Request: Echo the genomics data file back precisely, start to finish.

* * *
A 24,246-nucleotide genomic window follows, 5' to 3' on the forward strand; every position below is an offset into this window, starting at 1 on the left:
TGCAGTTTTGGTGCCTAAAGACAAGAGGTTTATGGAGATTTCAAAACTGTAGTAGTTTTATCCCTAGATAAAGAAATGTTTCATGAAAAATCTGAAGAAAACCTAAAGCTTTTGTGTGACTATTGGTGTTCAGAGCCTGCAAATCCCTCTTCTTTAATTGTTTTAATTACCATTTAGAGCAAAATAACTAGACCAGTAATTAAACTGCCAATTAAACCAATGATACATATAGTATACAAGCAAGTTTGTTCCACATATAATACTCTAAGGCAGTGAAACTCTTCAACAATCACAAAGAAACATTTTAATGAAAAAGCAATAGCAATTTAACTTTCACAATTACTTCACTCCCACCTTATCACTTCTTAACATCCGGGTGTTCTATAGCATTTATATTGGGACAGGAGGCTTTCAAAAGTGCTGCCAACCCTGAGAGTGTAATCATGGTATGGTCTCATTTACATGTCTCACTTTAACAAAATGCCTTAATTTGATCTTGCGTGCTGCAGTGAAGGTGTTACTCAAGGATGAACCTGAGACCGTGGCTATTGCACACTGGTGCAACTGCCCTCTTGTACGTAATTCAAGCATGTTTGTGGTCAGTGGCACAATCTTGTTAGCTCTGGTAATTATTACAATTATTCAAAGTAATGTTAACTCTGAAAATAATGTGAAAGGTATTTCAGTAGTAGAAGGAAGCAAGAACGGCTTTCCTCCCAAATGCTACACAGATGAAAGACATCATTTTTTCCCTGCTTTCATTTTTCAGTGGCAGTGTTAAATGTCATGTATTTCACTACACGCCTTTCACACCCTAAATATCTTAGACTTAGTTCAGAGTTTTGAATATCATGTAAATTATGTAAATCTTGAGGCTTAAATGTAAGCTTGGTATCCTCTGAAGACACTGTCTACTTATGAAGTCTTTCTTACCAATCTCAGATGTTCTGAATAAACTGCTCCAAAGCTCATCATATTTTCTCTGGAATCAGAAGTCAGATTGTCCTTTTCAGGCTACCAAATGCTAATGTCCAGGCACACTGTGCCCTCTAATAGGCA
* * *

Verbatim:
A 24,246-nucleotide genomic window follows, 5' to 3' on the forward strand; every position below is an offset into this window, starting at 1 on the left:
TGCAGTTTTGGTGCCTAAAGACAAGAGGTTTATGGAGATTTCAAAACTGTAGTAGTTTTATCCCTAGATAAAGAAATGTTTCATGAAAAATCTGAAGAAAACCTAAAGCTTTTGTGTGACTATTGGTGTTCAGAGCCTGCAAATCCCTCTTCTTTAATTGTTTTAATTACCATTTAGAGCAAAATAACTAGACCAGTAATTAAACTGCCAATTAAACCAATGATACATATAGTATACAAGCAAGTTTGTTCCACATATAATACTCTAAGGCAGTGAAACTCTTCAACAATCACAAAGAAACATTTTAATGAAAAAGCAATAGCAATTTAACTTTCACAATTACTTCACTCCCACCTTATCACTTCTTAACATCCGGGTGTTCTATAGCATTTATATTGGGACAGGAGGCTTTCAAAAGTGCTGCCAACCCTGAGAGTGTAATCATGGTATGGTCTCATTTACATGTCTCACTTTAACAAAATGCCTTAATTTGATCTTGCGTGCTGCAGTGAAGGTGTTACTCAAGGATGAACCTGAGACCGTGGCTATTGCACACTGGTGCAACTGCCCTCTTGTACGTAATTCAAGCATGTTTGTGGTCAGTGGCACAATCTTGTTAGCTCTGGTAATTATTACAATTATTCAAAGTAATGTTAACTCTGAAAATAATGTGAAAGGTATTTCAGTAGTAGAAGGAAGCAAGAACGGCTTTCCTCCCAAATGCTACACAGATGAAAGACATCATTTTTTCCCTGCTTTCATTTTTCAGTGGCAGTGTTAAATGTCATGTATTTCACTACACGCCTTTCACACCCTAAATATCTTAGACTTAGTTCAGAGTTTTGAATATCATGTAAATTATGTAAATCTTGAGGCTTAAATGTAAGCTTGGTATCCTCTGAAGACACTGTCTACTTATGAAGTCTTTCTTACCAATCTCAGATGTTCTGAATAAACTGCTCCAAAGCTCATCATATTTTCTCTGGAATCAGAAGTCAGATTGTCCTTTTCAGGCTACCAAATGCTAATGTCCAGGCACACTGTGCCCTCTAATAGGCA